Mr. Kissinger: So we are talking about an increase in operational sites of 50, which means 200–300 missiles, assuming there are six missiles in a SAM–2 site and four in a SAM–3 site. Is it possible that they could have hidden 200–300 missiles plus the necessary supporting equipment in the standstill zone? We are agreed that no one saw them move, but could they have been moved at night? Even if they had been hidden in the zone, there would still be a violation of the cease-fire. Is this the only unsettled issue?

Mr. Cline: We did not make the question of movement part of our violation charge—we spoke only of new sites. I believe the CIA evidence, some of which is new, is fairly conclusive.

Mr. Sisco: We must distinguish between what we think and what we said. Does anyone here doubt that some missiles were moved into the zone after the cease-fire?

Mr. Packard: Have we carefully examined all the pictures for evidence of any hiding place in the zone?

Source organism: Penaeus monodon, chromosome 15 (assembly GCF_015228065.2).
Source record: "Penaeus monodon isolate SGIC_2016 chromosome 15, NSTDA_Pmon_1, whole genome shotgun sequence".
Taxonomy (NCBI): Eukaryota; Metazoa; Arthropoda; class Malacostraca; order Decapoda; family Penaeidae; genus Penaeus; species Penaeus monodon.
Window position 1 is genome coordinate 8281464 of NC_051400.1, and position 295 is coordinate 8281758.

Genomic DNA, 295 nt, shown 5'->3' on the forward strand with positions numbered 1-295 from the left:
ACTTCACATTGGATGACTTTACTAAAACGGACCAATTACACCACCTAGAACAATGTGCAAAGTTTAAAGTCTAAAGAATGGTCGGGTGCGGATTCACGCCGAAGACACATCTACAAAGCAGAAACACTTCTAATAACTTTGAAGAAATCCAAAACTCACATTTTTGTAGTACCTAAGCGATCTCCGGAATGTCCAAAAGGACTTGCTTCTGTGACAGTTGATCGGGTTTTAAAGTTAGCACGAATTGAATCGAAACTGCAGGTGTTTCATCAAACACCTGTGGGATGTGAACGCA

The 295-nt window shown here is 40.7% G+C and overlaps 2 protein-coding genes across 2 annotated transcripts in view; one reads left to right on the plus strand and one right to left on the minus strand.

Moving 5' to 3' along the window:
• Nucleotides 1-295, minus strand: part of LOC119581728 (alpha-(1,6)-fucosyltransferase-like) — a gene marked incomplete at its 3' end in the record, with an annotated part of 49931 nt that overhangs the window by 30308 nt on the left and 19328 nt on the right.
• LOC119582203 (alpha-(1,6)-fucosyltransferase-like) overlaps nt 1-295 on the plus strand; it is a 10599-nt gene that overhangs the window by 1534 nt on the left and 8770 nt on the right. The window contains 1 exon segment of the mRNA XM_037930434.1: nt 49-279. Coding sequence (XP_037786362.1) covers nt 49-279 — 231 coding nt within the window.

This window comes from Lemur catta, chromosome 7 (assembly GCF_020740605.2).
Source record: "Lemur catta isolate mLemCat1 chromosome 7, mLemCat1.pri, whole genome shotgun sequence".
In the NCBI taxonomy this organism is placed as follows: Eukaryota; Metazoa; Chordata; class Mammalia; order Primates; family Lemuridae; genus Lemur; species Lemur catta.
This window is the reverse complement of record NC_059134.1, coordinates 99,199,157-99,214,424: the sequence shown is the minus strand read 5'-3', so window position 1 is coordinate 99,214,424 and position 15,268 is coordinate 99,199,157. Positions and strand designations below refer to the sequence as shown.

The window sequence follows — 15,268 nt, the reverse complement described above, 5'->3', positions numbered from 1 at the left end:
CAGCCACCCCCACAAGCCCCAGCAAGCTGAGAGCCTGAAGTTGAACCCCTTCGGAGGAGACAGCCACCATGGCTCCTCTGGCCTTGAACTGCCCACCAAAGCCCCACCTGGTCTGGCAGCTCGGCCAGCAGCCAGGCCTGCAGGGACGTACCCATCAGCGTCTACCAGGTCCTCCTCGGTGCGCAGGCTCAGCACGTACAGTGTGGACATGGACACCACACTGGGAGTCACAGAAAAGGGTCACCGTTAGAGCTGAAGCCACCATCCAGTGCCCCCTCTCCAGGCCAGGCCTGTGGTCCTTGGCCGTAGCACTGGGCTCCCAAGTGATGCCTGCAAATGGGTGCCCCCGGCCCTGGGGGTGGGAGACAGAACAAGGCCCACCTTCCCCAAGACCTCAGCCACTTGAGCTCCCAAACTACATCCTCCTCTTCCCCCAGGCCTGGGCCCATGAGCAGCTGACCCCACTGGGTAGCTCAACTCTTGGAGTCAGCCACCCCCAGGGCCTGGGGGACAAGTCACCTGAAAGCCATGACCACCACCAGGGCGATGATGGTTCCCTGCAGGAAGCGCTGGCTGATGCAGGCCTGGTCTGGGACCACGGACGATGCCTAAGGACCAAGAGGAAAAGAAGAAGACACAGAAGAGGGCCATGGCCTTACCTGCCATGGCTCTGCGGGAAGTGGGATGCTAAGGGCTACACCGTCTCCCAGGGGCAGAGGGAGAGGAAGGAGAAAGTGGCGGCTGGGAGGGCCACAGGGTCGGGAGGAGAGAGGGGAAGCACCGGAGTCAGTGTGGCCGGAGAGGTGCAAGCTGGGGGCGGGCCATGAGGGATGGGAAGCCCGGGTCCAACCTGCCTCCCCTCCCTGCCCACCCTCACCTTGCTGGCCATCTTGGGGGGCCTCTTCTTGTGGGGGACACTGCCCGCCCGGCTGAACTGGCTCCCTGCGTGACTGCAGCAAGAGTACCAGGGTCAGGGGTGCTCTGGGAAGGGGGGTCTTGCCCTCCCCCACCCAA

Mr. Helms, Mr. Cline and General Bennett: Yes we have.

Mr. Cline: I think the better question is whether the Egyptian Army is up to moving that much equipment in 48 hours.

Mr. Sisco: I think Riad’s talk with the Secretary was significant. In the first place he said he was out of town and that when he returned and read the agreement, he considered it unfair. He claimed he would not have accepted the agreement had he been in town. He also claimed they hadn’t violated the agreement, but, even if they had, they had a right to do so to protect themselves. I consider his statement that they [Page 614] had a right to violate the agreement as an indirect acknowledgment that they did.